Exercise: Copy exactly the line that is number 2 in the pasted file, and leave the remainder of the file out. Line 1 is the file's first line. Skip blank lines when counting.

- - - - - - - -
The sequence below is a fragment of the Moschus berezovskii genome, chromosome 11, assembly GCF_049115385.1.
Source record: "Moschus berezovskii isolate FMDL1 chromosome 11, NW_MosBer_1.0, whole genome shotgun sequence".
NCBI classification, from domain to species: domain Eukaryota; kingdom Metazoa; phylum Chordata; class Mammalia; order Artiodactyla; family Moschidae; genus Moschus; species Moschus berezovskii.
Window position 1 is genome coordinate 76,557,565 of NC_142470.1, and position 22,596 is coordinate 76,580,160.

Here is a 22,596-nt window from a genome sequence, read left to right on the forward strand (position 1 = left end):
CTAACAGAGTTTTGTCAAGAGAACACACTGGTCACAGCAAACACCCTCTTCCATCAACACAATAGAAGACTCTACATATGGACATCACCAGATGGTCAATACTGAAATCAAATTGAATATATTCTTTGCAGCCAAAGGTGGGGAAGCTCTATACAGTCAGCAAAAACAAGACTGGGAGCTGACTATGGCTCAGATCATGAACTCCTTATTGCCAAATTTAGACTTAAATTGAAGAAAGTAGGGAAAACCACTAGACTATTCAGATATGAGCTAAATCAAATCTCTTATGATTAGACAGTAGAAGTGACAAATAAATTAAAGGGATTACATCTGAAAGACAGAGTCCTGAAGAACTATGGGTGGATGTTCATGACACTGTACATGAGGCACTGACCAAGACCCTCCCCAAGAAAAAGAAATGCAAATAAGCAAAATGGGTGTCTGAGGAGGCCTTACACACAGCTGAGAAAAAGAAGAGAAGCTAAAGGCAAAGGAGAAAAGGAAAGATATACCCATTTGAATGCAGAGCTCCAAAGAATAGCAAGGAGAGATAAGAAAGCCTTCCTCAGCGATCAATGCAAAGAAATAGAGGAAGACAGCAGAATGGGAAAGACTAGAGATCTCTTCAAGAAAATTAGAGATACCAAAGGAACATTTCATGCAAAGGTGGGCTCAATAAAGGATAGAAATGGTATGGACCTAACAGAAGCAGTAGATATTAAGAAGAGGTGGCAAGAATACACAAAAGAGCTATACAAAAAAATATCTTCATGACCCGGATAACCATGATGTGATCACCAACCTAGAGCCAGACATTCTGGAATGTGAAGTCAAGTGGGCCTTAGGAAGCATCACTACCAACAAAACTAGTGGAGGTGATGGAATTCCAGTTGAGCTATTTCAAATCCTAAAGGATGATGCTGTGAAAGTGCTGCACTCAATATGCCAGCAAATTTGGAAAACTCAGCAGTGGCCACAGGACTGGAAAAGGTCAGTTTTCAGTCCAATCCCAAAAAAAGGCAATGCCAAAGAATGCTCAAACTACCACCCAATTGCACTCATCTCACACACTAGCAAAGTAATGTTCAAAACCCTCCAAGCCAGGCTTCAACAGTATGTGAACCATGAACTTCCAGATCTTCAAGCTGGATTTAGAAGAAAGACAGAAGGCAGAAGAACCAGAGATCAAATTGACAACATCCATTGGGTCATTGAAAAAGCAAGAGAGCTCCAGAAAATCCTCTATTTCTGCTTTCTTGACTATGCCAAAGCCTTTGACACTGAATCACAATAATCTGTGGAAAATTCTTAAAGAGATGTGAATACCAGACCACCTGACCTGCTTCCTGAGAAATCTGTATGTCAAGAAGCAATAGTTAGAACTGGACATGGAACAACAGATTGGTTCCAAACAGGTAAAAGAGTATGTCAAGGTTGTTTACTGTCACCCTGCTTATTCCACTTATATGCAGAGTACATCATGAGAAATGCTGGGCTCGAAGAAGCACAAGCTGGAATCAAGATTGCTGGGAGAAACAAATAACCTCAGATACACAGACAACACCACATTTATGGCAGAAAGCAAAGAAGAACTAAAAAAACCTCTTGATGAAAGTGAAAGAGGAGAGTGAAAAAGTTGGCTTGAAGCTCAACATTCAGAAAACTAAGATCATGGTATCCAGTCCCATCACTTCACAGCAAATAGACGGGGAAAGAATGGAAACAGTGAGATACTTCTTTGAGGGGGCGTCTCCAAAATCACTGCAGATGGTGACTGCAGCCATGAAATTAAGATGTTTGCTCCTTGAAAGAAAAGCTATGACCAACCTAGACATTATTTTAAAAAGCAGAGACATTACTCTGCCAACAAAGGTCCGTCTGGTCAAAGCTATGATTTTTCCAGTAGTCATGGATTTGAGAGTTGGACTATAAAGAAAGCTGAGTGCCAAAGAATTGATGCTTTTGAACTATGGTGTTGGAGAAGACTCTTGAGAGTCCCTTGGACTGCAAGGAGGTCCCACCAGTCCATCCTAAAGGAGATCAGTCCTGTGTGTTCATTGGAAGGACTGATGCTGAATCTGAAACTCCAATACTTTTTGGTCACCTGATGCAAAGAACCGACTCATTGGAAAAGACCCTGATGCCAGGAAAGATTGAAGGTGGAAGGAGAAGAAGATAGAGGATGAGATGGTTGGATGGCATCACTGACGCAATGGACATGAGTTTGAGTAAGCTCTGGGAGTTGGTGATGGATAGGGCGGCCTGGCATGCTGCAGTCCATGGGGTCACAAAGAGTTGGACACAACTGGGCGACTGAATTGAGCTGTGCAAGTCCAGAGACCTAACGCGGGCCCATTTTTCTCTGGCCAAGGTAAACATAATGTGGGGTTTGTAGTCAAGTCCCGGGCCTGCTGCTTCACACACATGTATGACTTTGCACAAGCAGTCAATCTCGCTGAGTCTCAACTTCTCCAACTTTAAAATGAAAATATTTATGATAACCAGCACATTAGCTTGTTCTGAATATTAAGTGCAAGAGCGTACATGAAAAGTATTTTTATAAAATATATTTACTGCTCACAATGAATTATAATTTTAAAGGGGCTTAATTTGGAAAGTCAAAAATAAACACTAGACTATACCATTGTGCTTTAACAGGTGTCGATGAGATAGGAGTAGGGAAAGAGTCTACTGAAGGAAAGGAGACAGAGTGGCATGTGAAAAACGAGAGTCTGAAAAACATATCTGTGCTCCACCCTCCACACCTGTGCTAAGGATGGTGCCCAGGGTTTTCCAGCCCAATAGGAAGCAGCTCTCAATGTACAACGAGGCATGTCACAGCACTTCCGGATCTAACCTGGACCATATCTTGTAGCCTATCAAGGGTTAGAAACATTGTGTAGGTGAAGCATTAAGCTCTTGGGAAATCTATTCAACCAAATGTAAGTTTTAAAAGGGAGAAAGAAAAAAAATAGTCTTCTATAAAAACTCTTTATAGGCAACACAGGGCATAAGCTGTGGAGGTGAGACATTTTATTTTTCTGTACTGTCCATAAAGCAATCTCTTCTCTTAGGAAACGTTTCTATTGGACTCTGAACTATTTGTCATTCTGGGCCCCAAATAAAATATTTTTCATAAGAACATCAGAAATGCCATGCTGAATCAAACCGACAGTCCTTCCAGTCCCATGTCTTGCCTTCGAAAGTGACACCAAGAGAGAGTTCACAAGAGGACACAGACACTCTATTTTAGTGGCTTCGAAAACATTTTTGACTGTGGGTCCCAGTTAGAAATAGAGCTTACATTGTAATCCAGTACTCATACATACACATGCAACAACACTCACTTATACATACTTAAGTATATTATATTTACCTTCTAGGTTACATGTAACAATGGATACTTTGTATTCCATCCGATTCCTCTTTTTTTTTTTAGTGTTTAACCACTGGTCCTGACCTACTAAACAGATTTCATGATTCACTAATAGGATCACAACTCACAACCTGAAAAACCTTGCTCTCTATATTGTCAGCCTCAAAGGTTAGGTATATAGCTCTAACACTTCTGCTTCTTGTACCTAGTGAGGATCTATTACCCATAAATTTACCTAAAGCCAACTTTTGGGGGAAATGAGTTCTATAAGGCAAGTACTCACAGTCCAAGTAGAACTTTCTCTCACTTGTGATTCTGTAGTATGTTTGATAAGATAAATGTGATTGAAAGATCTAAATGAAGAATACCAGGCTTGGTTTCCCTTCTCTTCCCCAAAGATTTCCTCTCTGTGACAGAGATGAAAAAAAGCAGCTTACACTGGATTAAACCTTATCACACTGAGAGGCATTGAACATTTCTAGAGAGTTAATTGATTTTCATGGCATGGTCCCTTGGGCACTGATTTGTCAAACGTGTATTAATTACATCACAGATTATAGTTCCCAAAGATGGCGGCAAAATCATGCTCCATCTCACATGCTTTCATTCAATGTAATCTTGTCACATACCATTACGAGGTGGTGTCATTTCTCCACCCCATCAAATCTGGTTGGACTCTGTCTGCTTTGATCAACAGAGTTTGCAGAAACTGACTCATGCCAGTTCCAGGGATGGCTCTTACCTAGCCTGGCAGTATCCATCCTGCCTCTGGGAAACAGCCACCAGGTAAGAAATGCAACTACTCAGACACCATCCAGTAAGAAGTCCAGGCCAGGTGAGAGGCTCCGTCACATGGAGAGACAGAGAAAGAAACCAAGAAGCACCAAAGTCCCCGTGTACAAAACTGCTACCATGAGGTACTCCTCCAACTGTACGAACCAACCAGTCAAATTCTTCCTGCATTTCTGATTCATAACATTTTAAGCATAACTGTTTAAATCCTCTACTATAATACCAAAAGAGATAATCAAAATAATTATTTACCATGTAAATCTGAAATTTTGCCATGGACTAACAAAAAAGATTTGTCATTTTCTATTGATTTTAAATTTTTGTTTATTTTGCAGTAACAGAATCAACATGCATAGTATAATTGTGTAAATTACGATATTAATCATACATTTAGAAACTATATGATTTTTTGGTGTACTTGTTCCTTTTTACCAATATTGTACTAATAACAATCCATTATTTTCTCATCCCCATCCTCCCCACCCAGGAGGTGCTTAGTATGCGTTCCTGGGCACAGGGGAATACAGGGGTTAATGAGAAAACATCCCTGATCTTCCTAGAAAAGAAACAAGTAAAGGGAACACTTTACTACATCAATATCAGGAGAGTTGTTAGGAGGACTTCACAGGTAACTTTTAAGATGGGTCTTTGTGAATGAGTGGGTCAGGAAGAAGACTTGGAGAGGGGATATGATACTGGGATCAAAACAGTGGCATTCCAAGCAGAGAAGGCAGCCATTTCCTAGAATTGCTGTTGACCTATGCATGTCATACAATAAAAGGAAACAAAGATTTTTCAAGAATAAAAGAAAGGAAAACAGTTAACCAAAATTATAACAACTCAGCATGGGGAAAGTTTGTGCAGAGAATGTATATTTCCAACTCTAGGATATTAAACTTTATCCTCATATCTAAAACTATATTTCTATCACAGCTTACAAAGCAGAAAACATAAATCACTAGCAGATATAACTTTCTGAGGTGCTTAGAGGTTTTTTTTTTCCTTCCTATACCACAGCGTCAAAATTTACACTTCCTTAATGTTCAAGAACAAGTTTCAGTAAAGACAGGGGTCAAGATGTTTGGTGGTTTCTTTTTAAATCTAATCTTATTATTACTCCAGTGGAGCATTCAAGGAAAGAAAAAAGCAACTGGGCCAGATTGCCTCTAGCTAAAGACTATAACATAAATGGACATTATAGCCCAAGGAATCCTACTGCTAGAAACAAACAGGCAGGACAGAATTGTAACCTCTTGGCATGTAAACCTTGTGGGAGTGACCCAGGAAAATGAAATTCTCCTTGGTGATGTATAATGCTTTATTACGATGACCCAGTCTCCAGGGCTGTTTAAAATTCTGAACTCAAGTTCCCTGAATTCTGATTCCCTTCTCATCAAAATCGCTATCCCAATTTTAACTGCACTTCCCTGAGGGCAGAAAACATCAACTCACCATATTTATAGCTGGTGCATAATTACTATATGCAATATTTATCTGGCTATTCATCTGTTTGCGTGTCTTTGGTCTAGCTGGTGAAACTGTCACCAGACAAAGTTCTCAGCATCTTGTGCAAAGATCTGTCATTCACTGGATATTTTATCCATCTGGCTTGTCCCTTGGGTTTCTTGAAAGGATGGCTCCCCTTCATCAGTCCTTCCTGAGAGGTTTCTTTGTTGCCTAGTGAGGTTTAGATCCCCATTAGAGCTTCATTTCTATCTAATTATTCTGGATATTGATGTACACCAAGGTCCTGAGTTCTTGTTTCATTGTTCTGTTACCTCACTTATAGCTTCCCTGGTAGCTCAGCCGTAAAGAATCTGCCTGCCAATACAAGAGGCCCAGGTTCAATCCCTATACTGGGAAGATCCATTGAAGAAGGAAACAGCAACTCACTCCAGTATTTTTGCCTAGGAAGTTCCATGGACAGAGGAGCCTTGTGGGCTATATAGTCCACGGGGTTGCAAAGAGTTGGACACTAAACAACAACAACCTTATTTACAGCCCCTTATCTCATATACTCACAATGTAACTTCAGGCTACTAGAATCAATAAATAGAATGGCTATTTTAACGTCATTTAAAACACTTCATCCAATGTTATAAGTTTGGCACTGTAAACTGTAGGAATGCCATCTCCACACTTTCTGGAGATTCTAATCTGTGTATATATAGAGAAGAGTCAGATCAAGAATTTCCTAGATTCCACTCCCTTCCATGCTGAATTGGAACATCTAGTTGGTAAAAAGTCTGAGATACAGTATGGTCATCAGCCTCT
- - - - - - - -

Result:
Source record: "Moschus berezovskii isolate FMDL1 chromosome 11, NW_MosBer_1.0, whole genome shotgun sequence".